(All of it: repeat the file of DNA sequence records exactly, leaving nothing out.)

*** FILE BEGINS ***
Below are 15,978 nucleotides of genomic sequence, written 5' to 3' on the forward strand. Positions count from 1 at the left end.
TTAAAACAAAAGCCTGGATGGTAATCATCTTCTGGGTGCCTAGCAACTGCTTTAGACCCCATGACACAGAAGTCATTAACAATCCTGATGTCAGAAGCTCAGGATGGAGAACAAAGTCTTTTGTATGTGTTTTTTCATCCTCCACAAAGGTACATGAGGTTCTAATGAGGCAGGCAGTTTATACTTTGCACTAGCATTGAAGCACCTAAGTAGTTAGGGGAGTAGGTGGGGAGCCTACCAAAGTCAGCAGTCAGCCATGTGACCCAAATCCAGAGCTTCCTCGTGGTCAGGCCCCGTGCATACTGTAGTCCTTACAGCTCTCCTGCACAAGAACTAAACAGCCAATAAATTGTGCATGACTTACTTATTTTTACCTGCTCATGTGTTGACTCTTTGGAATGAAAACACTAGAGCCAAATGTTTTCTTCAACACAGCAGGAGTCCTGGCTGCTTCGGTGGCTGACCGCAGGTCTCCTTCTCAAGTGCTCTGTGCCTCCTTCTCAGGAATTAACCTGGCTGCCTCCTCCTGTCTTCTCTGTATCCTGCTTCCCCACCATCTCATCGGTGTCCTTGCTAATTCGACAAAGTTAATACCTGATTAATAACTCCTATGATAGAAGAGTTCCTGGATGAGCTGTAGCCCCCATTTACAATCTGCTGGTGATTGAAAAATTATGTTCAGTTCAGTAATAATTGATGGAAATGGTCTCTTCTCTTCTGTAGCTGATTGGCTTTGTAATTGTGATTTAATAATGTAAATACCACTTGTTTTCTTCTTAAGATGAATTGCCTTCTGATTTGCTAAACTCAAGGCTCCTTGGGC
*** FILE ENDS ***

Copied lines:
Below are 15,978 nucleotides of genomic sequence, written 5' to 3' on the forward strand. Positions count from 1 at the left end.
TTAAAACAAAAGCCTGGATGGTAATCATCTTCTGGGTGCCTAGCAACTGCTTTAGACCCCATGACACAGAAGTCATTAACAATCCTGATGTCAGAAGCTCAGGATGGAGAACAAAGTCTTTTGTATGTGTTTTTTCATCCTCCACAAAGGTACATGAGGTTCTAATGAGGCAGGCAGTTTATACTTTGCACTAGCATTGAAGCACCTAAGTAGTTAGGGGAGTAGGTGGGGAGCCTACCAAAGTCAGCAGTCAGCCATGTGACCCAAATCCAGAGCTTCCTCGTGGTCAGGCCCCGTGCATACTGTAGTCCTTACAGCTCTCCTGCACAAGAACTAAACAGCCAATAAATTGTGCATGACTTACTTATTTTTACCTGCTCATGTGTTGACTCTTTGGAATGAAAACACTAGAGCCAAATGTTTTCTTCAACACAGCAGGAGTCCTGGCTGCTTCGGTGGCTGACCGCAGGTCTCCTTCTCAAGTGCTCTGTGCCTCCTTCTCAGGAATTAACCTGGCTGCCTCCTCCTGTCTTCTCTGTATCCTGCTTCCCCACCATCTCATCGGTGTCCTTGCTAATTCGACAAAGTTAATACCTGATTAATAACTCCTATGATAGAAGAGTTCCTGGATGAGCTGTAGCCCCCATTTACAATCTGCTGGTGATTGAAAAATTATGTTCAGTTCAGTAATAATTGATGGAAATGGTCTCTTCTCTTCTGTAGCTGATTGGCTTTGTAATTGTGATTTAATAATGTAAATACCACTTGTTTTCTTCTTAAGATGAATTGCCTTCTGATTTGCTAAACTCAAGGCTCCTTGGGC